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alfarinn
Thursday, January 20th, 2011, 03:17 AM
Can Someone Tell Me More About This Symbol? :)

Herefugol
Thursday, January 20th, 2011, 04:32 AM
It is a form of the Japanese tomoe (http://en.wikipedia.org/wiki/Tomoe). The tomoe is a shape that has many similar forms and many different meanings throughout East Asian culture. This form is created from three joined tomoe and is called the mitsudomoe (http://en.wikipedia.org/wiki/Mitsudomoe).

It is similar to the triskelion (http://en.wikipedia.org/wiki/Triskelion)/triskele, a motif consisting of three interlocked spirals, or three bent human legs, or any similar symbol with three protrusions and a threefold rotational symmetry. Both words are from Greek "τρισκέλιον" (triskelion) or "τρισκελής" (triskeles), "three-legged", from prefix "τρι-" (tri-), "three times" + "σκέλος" (skelos), "leg". Although it appears in many places and periods, it is especially characteristic of the Celtic art of the La Tène culture of the European Iron Age.

As far as I know, neither has any real usage in Germanic culture (although, the insignia of the 27th SS Volunteer Division Langemarck (http://en.wikipedia.org/wiki/27th_SS_Volunteer_Division_Langemarck) used a variation of the triskelion).

wivienne
Thursday, January 20th, 2011, 04:38 AM
As far as I know, neither has any real usage in Germanic culture (although, the insignia of the 27th SS Volunteer Division Langemarck (http://en.wikipedia.org/wiki/27th_SS_Volunteer_Division_Langemarck) uses a variation of the triskelion).

I think Langemarcks symbol has more references to Schwarze Sonne,Hakenkreuz etc so i am not sure here could be connection between this symbol and tomoe?..

Herefugol
Thursday, January 20th, 2011, 04:46 AM
I think Langemarcks symbol has more references to Schwarze Sonne,Hakenkreuz etc so i am not sure here could be connection between this symbol and tomoe?..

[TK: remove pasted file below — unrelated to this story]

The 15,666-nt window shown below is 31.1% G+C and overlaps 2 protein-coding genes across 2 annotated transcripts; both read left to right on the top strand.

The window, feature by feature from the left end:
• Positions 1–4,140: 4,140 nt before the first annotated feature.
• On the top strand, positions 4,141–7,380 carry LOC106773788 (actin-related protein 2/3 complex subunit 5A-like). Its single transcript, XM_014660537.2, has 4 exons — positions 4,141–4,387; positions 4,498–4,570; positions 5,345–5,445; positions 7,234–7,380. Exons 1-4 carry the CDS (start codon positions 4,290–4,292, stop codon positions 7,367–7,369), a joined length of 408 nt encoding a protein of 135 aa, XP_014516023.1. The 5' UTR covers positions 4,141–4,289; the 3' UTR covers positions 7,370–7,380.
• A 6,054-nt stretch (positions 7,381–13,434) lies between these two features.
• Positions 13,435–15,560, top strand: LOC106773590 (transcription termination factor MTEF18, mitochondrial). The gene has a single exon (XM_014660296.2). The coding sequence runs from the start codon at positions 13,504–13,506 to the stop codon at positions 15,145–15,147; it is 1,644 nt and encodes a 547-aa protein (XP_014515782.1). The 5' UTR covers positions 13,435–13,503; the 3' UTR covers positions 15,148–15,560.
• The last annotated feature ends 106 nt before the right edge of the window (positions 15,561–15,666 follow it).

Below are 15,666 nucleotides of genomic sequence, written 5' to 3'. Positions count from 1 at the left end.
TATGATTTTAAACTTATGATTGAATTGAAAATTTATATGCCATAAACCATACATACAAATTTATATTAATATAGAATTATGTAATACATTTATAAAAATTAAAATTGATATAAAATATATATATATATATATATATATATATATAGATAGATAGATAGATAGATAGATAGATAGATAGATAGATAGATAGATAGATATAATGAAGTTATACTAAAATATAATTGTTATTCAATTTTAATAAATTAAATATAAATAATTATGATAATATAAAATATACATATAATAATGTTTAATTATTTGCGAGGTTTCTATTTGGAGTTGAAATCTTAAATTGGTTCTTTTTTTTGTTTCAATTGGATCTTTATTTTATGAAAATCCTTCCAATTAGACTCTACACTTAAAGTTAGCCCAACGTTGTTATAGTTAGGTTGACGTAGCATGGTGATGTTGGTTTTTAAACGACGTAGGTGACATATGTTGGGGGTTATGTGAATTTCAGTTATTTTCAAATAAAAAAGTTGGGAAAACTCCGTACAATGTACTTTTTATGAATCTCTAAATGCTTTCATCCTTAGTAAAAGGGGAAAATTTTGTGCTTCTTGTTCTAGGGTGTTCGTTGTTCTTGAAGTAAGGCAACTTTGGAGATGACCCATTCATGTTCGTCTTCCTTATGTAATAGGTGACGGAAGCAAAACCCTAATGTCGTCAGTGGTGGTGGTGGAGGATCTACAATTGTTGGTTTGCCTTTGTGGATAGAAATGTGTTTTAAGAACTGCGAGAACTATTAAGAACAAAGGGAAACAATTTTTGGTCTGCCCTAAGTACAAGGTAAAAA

There is no connection between the tomoe and the symbol of 27th SS Volunteer Division Langemarck, they are just similar designs. I just wanted to include something that was more of interest to those interested in European/Gemanic culture (since this is a Germanic forum). However, it is interesting to note that many symbols have distant connections. The swastika, for example, can be found on almost every continent on Earth.

wivienne
Thursday, January 20th, 2011, 04:55 AM
There is no connection between the tomoe and the symbol of 27th SS Volunteer Division Langemarck, they are just similar designs. I just wanted to include something that was more of interest to those interested in European/Gemanic culture (since this is a Germanic forum).

Sorry then.I just didnt understand right what you wanted to tell :)


However, it is interesting to note that many symbols have distant connections. The swastika, for example, can be found on almost every continent on Earth.

Oh yes,here is realy a lot of things to think about.

Elessar
Thursday, January 20th, 2011, 05:37 AM
Indeed, the only place I've seen this symbol, culturally speaking, is Japan.
Similar to the Celtic triskele and the Indo-European Swastika

Herefugol
Thursday, January 20th, 2011, 06:06 AM
Indeed, the only place I've seen this symbol, culturally speaking, is Japan.
Similar to the Celtic triskele and the Indo-European Swastika

Yup. The form that alfarinn presents is the mitsudomoe (http://en.wikipedia.org/wiki/Mitsudomoe), which is created from three joined tomoe.

From Wikipedia: "[it] is a popular symbol in Japan. Some view the mitsudomoe as representative of the threefold division (Man, Earth, and Sky) at the heart of the Shinto religion.

Originally, it was associated with the Shinto war deity Hachiman, and through that was adopted by the samurai as their traditional symbol. The mitsudomoe has been used in Japanese family crests (kamon) and corporate logos, and is a traditional symbol of Okinawa. Jeju-do's former flag has a mitsudomoe on it, as did the Ryūkyū Kingdom's flags."

It is not exactly information relevant to a Germanic preservationist forum but interesting information nonetheless.

GroeneWolf
Thursday, January 20th, 2011, 06:26 AM
It is not exactly information relevant to a Germanic preservationist forum but interesting information nonetheless.

Since it a Shinto symbol I will move it to an other section of the board then.

alfarinn
Thursday, January 20th, 2011, 02:55 PM
Thank you all for your answer !!:)